As the world’s focus veer towards sustainability and maintaining a greener environment, high energy consumption is becoming one of its primary concerns. Energy consumption, as we know it, is synonymous with crypto mining.
As important as crypto mining is to the crypto space, its high level of electricity consumption is one of the reasons the crypto space is being criticised in several parts of the world. Energy consumption is, however, not the same in mining different cryptocurrenies.
This is because mining is done based on the blockchain protocols used in different cryptocurrencies. Bitcoin, for instance, uses Proof-of-Work (PoW) as its protocol and is widely a bull-dog in electricity consumption.
In fact, some reports indicate that the energy consumed by a single Bitcoin transaction can power an average of 1.57 households in the US. This is a major concern for people as the crypto space is ever expanding with which crypto mining is directly proportional.
This issue seems have found a roundabout solution as some cryptocurrencies uses the Proof of Stake (PoS) for mining. EOS, for example, was built uses a Delegated Proof of Stake protocol (DPoS) with which it boasts of better energy conservation compared to Bitcoin and Ethereum.
Energy Consumption in Bitcoin and Ethereum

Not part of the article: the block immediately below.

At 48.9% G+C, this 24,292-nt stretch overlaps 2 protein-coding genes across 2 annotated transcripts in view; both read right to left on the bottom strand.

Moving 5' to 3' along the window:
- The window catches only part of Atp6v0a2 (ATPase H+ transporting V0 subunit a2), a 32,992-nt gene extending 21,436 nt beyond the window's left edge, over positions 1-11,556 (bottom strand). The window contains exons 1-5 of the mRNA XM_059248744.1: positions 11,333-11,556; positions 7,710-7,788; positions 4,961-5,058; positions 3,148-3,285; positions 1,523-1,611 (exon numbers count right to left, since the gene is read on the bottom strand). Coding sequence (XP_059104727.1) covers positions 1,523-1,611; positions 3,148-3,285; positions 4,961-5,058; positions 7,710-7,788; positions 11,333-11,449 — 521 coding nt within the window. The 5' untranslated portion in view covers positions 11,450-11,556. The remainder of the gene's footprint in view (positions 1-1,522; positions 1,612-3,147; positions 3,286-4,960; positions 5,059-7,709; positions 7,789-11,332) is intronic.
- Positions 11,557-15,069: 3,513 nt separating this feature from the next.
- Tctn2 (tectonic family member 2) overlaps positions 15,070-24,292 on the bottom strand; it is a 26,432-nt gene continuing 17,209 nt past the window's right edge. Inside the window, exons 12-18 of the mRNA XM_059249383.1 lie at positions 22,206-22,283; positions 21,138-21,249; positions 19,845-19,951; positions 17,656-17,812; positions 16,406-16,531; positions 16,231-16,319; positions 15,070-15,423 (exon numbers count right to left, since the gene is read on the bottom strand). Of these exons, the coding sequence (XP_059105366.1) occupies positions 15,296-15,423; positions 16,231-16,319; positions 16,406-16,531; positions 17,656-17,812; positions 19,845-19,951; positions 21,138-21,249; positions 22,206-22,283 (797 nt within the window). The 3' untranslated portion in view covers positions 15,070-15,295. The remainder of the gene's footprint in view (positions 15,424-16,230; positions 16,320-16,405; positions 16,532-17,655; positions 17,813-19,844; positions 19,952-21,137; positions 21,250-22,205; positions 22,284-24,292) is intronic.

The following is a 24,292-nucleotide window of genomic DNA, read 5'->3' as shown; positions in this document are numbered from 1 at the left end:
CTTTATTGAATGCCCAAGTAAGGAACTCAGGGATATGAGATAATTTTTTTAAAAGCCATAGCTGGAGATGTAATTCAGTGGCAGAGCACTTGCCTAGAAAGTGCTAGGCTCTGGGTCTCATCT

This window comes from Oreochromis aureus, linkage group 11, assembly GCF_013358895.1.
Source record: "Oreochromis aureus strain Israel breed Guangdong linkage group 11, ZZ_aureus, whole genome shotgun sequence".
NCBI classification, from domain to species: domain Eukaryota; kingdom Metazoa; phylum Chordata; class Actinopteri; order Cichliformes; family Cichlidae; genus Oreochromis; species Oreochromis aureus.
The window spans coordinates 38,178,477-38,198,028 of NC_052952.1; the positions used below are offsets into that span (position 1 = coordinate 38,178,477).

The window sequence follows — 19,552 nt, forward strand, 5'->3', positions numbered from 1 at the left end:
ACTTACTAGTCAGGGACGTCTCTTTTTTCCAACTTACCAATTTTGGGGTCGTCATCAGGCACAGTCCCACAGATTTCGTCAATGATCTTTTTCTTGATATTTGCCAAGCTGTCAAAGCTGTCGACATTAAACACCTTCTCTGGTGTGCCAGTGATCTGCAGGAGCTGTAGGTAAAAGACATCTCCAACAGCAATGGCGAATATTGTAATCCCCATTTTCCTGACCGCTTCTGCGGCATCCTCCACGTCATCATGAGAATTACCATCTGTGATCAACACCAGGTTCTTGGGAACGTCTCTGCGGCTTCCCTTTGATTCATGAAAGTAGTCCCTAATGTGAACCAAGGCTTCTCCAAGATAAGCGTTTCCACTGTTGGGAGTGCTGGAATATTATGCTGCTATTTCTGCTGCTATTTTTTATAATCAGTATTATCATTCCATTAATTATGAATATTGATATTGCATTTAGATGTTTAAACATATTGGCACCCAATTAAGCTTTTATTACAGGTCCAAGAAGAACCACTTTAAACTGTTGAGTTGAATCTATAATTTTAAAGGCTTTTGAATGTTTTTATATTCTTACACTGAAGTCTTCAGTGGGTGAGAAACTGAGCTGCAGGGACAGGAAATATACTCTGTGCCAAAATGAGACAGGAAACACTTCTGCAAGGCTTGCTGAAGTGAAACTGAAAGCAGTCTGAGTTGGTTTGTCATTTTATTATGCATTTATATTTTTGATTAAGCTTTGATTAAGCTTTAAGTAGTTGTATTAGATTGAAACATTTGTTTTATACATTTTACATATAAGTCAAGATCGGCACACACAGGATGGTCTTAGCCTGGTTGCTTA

Ranked the largest and 2nd largest in market cap, mining and transactions are based on the PoW protocol. For Bitcoin, energy consumption is the highest with which mining is not cost-efficient.
A recent research pointed out that an average of 73.12 TWh (Terra Watt hour) is consumed annually by Bitcoin and though Ethereum boasts of a significantly lower energy consumption, it still guzzles a high levels of electricity (18.96 TWh).
However, with EOS thrown into the loop, there are indicators that the EOS blockchain is an advocate of a greener environment as the research indicate that it is 66,000 times more energy-efficient when compared to Bitcoin.
Energy Consumption in EOS
With EOS based on the PoS protocol and major transactions based on its 21 fixed block produccers along with 53 standby producers, energy consumption is relatively lower. This is because the average energy consumed by a block producer in a day is 1.8KW.
Hence, on assumption that all 74 are voted in by token holders for transactions, simple arithmetic shows that 3196 KWh will be needed per day for EOS transactions. In an annual convention, an average of 1,137,776 KWh which is approximately 0.0011TWh will be used.
Roundabout calculations and weighing against Bitcoin and Ethereum shows that EOS is about 66,450 times and 17,236 more energy-efficient than Bitcoin and Ethereum respectively. Though this results put the EOS blockchain in a good light, recent reports show that there is still a lot to be worked on by the coin’s dev team.
As previously reported, a report weighing the potential of EOS as a viable challenger of Ethereum in the dApp world by BitMEX showed that there was indeed a lot to be worked on for the coin. However, with its mining protocol a major victory, further improvements could mean mass adoption in the future.